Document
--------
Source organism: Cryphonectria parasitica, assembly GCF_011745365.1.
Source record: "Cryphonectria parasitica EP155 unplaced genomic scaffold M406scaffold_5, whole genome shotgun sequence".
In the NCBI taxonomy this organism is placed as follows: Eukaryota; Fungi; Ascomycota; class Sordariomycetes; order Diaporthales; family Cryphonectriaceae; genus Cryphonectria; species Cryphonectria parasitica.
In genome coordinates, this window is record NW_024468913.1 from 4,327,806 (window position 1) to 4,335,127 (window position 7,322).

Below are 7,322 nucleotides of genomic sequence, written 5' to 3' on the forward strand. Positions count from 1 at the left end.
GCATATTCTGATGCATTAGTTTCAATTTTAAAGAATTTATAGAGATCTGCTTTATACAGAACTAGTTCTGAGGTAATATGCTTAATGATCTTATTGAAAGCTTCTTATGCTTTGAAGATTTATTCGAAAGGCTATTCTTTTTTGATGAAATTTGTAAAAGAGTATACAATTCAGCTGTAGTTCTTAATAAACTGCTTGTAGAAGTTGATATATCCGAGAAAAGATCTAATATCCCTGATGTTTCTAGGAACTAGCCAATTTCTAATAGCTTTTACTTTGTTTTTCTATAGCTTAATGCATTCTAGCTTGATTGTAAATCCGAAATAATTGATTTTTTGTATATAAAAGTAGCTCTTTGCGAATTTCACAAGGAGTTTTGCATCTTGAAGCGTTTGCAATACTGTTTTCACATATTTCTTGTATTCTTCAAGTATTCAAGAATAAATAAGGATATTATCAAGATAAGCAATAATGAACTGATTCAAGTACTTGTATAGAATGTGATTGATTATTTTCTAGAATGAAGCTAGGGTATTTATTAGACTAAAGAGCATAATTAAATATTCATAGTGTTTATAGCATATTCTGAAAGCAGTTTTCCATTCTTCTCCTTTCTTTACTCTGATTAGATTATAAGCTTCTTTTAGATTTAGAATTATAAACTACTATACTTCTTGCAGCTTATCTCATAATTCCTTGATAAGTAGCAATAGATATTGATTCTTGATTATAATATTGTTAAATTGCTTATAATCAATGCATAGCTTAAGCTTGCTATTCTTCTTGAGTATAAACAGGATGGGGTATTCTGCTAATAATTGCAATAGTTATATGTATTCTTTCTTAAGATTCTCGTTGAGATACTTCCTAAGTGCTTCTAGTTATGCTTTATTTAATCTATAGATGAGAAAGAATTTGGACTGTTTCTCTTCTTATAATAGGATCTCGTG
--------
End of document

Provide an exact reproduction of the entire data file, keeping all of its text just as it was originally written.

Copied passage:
Source organism: Cryphonectria parasitica, assembly GCF_011745365.1.
Source record: "Cryphonectria parasitica EP155 unplaced genomic scaffold M406scaffold_5, whole genome shotgun sequence".
In the NCBI taxonomy this organism is placed as follows: Eukaryota; Fungi; Ascomycota; class Sordariomycetes; order Diaporthales; family Cryphonectriaceae; genus Cryphonectria; species Cryphonectria parasitica.
In genome coordinates, this window is record NW_024468913.1 from 4,327,806 (window position 1) to 4,335,127 (window position 7,322).

Below are 7,322 nucleotides of genomic sequence, written 5' to 3' on the forward strand. Positions count from 1 at the left end.
GCATATTCTGATGCATTAGTTTCAATTTTAAAGAATTTATAGAGATCTGCTTTATACAGAACTAGTTCTGAGGTAATATGCTTAATGATCTTATTGAAAGCTTCTTATGCTTTGAAGATTTATTCGAAAGGCTATTCTTTTTTGATGAAATTTGTAAAAGAGTATACAATTCAGCTGTAGTTCTTAATAAACTGCTTGTAGAAGTTGATATATCCGAGAAAAGATCTAATATCCCTGATGTTTCTAGGAACTAGCCAATTTCTAATAGCTTTTACTTTGTTTTTCTATAGCTTAATGCATTCTAGCTTGATTGTAAATCCGAAATAATTGATTTTTTGTATATAAAAGTAGCTCTTTGCGAATTTCACAAGGAGTTTTGCATCTTGAAGCGTTTGCAATACTGTTTTCACATATTTCTTGTATTCTTCAAGTATTCAAGAATAAATAAGGATATTATCAAGATAAGCAATAATGAACTGATTCAAGTACTTGTATAGAATGTGATTGATTATTTTCTAGAATGAAGCTAGGGTATTTATTAGACTAAAGAGCATAATTAAATATTCATAGTGTTTATAGCATATTCTGAAAGCAGTTTTCCATTCTTCTCCTTTCTTTACTCTGATTAGATTATAAGCTTCTTTTAGATTTAGAATTATAAACTACTATACTTCTTGCAGCTTATCTCATAATTCCTTGATAAGTAGCAATAGATATTGATTCTTGATTATAATATTGTTAAATTGCTTATAATCAATGCATAGCTTAAGCTTGCTATTCTTCTTGAGTATAAACAGGATGGGGTATTCTGCTAATAATTGCAATAGTTATATGTATTCTTTCTTAAGATTCTCGTTGAGATACTTCCTAAGTGCTTCTAGTTATGCTTTATTTAATCTATAGATGAGAAAGAATTTGGACTGTTTCTCTTCTTATAATAGGATCTCGTG